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Why do protests escalate into riots? Martin L. King, Jr. explained it 53 years ago

"In the final analysis, the riot is the language of the unheard. What is it that America has failed to hear?" - Dr. Martin Luther King Jr., 1967

LOUISVILLE, Ky. — After seeing what happened in Minneapolis and violence that transpired Thursday night in Louisville, many people are asking why did something peaceful turn violent?

To understand why peaceful protests, like the one for Breonna Taylor, can escalate into violence or riots we must look at the past.

Words delivered by civil rights icon Dr. Marin Luther King Jr. nearly 53 years ago still speak to what's happening now.

In his speech, "The Other America," from 1953, King said the following: 

"I think America must see that riots do not develop out of thin air. In the final analysis, the riot is the language of the unheard. What is it that America has failed to hear?," King questions. "In a sense, our nation's summers of riots are caused by our winter’s delay. And as long as America postpones justice, we stand in the position of having these occurrences of riots and violence over and over again. Social justice and progress are the absolute guarantors of riot prevention.”

Now that the world is listening, the message from doctor king - who taught us all to dream, still speaks.

People are outraged over the death of George Floyd - an unarmed black man - who died while in Minneapolis police custody. Four officers involved in the case have been fired. Protesters across the nation are pushing for the officers involved to be charged and prosecuted.

People are outraged over the death of Breonna Taylor who was shot and killed multiple times by officers with Louisville Metro Police Department (LMPD) after they entered her apartment on a no-knock search warrant.

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Protesters are calling for the three officers involved to be fired and prosecuted. They chanted throughout the rally: "No justice, no peace. Prosecute the police."

Rev. Jesse Jackson, who marched with Dr. King. was in Minneapolis Thursday pushing for what he calls justice. He spoke with Adrienne Broaddus, at our sister station KARE11, via FaceTime.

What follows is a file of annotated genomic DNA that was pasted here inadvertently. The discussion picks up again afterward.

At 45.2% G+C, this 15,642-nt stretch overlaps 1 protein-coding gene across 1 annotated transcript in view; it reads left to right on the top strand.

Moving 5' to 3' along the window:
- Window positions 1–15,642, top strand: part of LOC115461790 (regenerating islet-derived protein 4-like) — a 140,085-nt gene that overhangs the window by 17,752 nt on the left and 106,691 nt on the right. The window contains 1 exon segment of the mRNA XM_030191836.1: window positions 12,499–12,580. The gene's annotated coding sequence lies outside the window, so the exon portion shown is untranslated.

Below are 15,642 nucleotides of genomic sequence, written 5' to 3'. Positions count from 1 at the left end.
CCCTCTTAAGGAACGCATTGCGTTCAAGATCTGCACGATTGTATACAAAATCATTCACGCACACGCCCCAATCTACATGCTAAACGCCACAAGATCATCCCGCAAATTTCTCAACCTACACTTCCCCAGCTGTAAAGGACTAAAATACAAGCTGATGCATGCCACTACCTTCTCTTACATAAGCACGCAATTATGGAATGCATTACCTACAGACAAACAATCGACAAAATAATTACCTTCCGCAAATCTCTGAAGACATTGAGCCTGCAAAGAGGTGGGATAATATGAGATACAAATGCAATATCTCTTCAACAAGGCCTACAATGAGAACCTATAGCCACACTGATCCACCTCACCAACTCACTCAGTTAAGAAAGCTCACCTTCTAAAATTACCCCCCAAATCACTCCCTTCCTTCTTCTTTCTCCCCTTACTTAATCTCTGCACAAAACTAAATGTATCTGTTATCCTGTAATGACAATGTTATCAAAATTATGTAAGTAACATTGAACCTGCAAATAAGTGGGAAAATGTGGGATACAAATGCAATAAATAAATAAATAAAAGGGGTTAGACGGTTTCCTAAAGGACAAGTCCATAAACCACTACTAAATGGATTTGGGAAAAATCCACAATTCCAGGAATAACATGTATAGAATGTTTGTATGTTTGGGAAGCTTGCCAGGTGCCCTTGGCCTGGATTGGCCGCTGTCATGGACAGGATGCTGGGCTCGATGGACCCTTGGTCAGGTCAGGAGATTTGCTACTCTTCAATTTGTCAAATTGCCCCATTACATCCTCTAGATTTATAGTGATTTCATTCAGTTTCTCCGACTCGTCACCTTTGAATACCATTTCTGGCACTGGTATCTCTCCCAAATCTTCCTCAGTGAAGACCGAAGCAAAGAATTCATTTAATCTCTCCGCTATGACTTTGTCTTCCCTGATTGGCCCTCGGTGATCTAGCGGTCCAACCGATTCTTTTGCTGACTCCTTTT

"The pain is real. Rioting is the voice of those who truly have no way to express themselves," he said  shortly after leaving a meeting with Attorney General Keith Ellison. 

Dr. Shonda Craft is the Dean of the School of Health and Human Services at St. Cloud State University breaks down the psychology behind riots.

Craft said when people are gathering it is not only to express rage and frustration but to call for change and find hope in a situation that feels hopeless among people who feel helpless.

"This is a trauma that has happened to one person but the ramifications are being felt throughout a community," she said. "We are in the middle of a pandemic and people are feelings isolation. This sense of being heard and connected--feeling rage and frustration is coming to a boiling point for so many people."

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Credit: Jessie Cohen/WHAS-TV

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Does the destruction help or hurt? 

"For some people it is going to feel like it is helping because they don't know what else to do with their emotions. They don’t know what else to do with their fear, the anger and their sadness. This feels like something tangible," she said. "It also hurts the reputation of a community. This is the ultimate way of trying to be seen and heard. If one person's voice is not enough, how big and how loud does it need to be before our pain is recognized and our pain is heard?" 

Fifty-three years after Dr. King's speech some say there is still injustice. 

Louisville Mayor Greg Fischer is suspending the use of no-knock search warrants. The ACLU-Ky, Louisville Urban League and others are calling the elimination using such warrants, except in extreme cases.

RELATED: Mayor Fischer: No-knock search warrants suspended until further notice

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